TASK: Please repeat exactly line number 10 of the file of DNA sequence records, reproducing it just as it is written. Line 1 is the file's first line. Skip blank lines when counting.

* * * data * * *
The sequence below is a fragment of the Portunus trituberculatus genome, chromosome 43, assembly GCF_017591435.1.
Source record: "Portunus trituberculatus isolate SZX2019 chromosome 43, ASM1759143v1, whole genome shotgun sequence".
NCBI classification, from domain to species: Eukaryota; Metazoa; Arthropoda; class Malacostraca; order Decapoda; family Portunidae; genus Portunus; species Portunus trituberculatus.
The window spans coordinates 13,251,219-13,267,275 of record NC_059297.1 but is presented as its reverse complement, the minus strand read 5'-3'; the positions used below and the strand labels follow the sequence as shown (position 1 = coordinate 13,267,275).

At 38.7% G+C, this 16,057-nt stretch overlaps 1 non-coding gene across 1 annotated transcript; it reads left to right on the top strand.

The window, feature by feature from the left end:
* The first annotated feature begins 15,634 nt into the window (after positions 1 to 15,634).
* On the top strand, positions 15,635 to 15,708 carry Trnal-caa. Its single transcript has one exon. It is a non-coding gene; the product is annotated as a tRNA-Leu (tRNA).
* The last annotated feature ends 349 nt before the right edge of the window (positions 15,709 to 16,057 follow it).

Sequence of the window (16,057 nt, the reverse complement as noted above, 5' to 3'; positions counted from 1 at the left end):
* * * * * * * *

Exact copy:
Sequence of the window (16,057 nt, the reverse complement as noted above, 5' to 3'; positions counted from 1 at the left end):